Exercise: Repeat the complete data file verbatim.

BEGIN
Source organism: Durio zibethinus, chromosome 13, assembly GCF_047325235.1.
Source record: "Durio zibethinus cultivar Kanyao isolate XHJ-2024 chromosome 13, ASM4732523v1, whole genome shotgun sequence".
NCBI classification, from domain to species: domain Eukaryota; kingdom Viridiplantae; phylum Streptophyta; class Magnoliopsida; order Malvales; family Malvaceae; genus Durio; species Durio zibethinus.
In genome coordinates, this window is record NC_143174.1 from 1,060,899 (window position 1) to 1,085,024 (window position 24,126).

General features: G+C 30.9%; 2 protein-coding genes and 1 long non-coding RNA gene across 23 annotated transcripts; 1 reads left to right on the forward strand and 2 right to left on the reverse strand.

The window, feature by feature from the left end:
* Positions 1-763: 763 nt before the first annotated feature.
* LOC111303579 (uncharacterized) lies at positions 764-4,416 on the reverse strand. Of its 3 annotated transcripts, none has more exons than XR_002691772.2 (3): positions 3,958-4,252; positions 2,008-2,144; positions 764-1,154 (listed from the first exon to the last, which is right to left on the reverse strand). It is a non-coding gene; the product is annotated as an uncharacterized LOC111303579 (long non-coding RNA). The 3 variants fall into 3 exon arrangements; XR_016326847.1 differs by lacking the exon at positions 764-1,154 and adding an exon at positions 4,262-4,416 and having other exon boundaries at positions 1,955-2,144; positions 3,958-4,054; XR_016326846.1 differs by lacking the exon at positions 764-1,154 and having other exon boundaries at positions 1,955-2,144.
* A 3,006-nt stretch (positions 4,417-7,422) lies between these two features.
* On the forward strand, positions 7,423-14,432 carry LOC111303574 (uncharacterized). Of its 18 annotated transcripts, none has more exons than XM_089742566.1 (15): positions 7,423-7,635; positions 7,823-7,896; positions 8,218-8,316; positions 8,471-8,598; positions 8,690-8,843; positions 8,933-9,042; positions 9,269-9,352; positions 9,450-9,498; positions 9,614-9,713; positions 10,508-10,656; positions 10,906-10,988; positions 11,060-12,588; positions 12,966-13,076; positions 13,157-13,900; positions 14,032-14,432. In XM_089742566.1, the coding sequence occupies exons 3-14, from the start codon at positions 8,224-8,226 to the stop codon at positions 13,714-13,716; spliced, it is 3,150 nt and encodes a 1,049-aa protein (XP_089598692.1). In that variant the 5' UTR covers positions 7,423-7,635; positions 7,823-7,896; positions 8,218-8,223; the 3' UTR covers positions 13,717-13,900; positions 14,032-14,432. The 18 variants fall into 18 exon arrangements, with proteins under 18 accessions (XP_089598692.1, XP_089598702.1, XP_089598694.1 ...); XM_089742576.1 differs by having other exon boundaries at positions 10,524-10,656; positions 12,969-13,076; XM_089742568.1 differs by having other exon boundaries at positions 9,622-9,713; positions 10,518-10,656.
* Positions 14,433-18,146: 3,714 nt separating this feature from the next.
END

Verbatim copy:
Source organism: Durio zibethinus, chromosome 13, assembly GCF_047325235.1.
Source record: "Durio zibethinus cultivar Kanyao isolate XHJ-2024 chromosome 13, ASM4732523v1, whole genome shotgun sequence".
NCBI classification, from domain to species: domain Eukaryota; kingdom Viridiplantae; phylum Streptophyta; class Magnoliopsida; order Malvales; family Malvaceae; genus Durio; species Durio zibethinus.
In genome coordinates, this window is record NC_143174.1 from 1,060,899 (window position 1) to 1,085,024 (window position 24,126).

General features: G+C 30.9%; 2 protein-coding genes and 1 long non-coding RNA gene across 23 annotated transcripts; 1 reads left to right on the forward strand and 2 right to left on the reverse strand.

The window, feature by feature from the left end:
* Positions 1-763: 763 nt before the first annotated feature.
* LOC111303579 (uncharacterized) lies at positions 764-4,416 on the reverse strand. Of its 3 annotated transcripts, none has more exons than XR_002691772.2 (3): positions 3,958-4,252; positions 2,008-2,144; positions 764-1,154 (listed from the first exon to the last, which is right to left on the reverse strand). It is a non-coding gene; the product is annotated as an uncharacterized LOC111303579 (long non-coding RNA). The 3 variants fall into 3 exon arrangements; XR_016326847.1 differs by lacking the exon at positions 764-1,154 and adding an exon at positions 4,262-4,416 and having other exon boundaries at positions 1,955-2,144; positions 3,958-4,054; XR_016326846.1 differs by lacking the exon at positions 764-1,154 and having other exon boundaries at positions 1,955-2,144.
* A 3,006-nt stretch (positions 4,417-7,422) lies between these two features.
* On the forward strand, positions 7,423-14,432 carry LOC111303574 (uncharacterized). Of its 18 annotated transcripts, none has more exons than XM_089742566.1 (15): positions 7,423-7,635; positions 7,823-7,896; positions 8,218-8,316; positions 8,471-8,598; positions 8,690-8,843; positions 8,933-9,042; positions 9,269-9,352; positions 9,450-9,498; positions 9,614-9,713; positions 10,508-10,656; positions 10,906-10,988; positions 11,060-12,588; positions 12,966-13,076; positions 13,157-13,900; positions 14,032-14,432. In XM_089742566.1, the coding sequence occupies exons 3-14, from the start codon at positions 8,224-8,226 to the stop codon at positions 13,714-13,716; spliced, it is 3,150 nt and encodes a 1,049-aa protein (XP_089598692.1). In that variant the 5' UTR covers positions 7,423-7,635; positions 7,823-7,896; positions 8,218-8,223; the 3' UTR covers positions 13,717-13,900; positions 14,032-14,432. The 18 variants fall into 18 exon arrangements, with proteins under 18 accessions (XP_089598692.1, XP_089598702.1, XP_089598694.1 ...); XM_089742576.1 differs by having other exon boundaries at positions 10,524-10,656; positions 12,969-13,076; XM_089742568.1 differs by having other exon boundaries at positions 9,622-9,713; positions 10,518-10,656.
* Positions 14,433-18,146: 3,714 nt separating this feature from the next.